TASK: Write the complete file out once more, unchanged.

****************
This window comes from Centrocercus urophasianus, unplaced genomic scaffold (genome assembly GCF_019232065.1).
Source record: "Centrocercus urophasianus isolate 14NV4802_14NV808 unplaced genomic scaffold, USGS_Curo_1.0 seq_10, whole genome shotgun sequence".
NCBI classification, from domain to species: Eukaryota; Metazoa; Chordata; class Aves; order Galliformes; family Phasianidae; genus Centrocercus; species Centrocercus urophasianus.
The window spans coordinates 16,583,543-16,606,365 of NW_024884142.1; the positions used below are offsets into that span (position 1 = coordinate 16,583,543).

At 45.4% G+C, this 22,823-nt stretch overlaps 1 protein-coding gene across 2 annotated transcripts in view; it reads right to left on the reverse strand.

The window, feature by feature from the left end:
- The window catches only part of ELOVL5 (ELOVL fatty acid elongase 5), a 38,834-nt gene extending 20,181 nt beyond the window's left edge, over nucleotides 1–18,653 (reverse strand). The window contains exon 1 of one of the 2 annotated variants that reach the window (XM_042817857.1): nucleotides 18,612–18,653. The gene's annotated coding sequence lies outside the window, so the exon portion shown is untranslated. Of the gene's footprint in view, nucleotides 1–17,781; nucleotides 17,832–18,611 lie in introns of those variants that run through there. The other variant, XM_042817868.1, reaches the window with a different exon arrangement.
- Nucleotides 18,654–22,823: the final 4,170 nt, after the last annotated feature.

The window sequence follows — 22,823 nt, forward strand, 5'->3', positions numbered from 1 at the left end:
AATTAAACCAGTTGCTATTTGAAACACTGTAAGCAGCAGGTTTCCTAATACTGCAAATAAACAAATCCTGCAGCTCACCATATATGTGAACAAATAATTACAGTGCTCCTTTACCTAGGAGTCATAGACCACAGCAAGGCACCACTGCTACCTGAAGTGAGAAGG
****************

This window comes from Centrocercus urophasianus, unplaced genomic scaffold (genome assembly GCF_019232065.1).
Source record: "Centrocercus urophasianus isolate 14NV4802_14NV808 unplaced genomic scaffold, USGS_Curo_1.0 seq_10, whole genome shotgun sequence".
NCBI classification, from domain to species: Eukaryota; Metazoa; Chordata; class Aves; order Galliformes; family Phasianidae; genus Centrocercus; species Centrocercus urophasianus.
The window spans coordinates 16,583,543-16,606,365 of NW_024884142.1; the positions used below are offsets into that span (position 1 = coordinate 16,583,543).

At 45.4% G+C, this 22,823-nt stretch overlaps 1 protein-coding gene across 2 annotated transcripts in view; it reads right to left on the reverse strand.

The window, feature by feature from the left end:
- The window catches only part of ELOVL5 (ELOVL fatty acid elongase 5), a 38,834-nt gene extending 20,181 nt beyond the window's left edge, over nucleotides 1–18,653 (reverse strand). The window contains exon 1 of one of the 2 annotated variants that reach the window (XM_042817857.1): nucleotides 18,612–18,653. The gene's annotated coding sequence lies outside the window, so the exon portion shown is untranslated. Of the gene's footprint in view, nucleotides 1–17,781; nucleotides 17,832–18,611 lie in introns of those variants that run through there. The other variant, XM_042817868.1, reaches the window with a different exon arrangement.
- Nucleotides 18,654–22,823: the final 4,170 nt, after the last annotated feature.

The window sequence follows — 22,823 nt, forward strand, 5'->3', positions numbered from 1 at the left end:
AATTAAACCAGTTGCTATTTGAAACACTGTAAGCAGCAGGTTTCCTAATACTGCAAATAAACAAATCCTGCAGCTCACCATATATGTGAACAAATAATTACAGTGCTCCTTTACCTAGGAGTCATAGACCACAGCAAGGCACCACTGCTACCTGAAGTGAGAAGG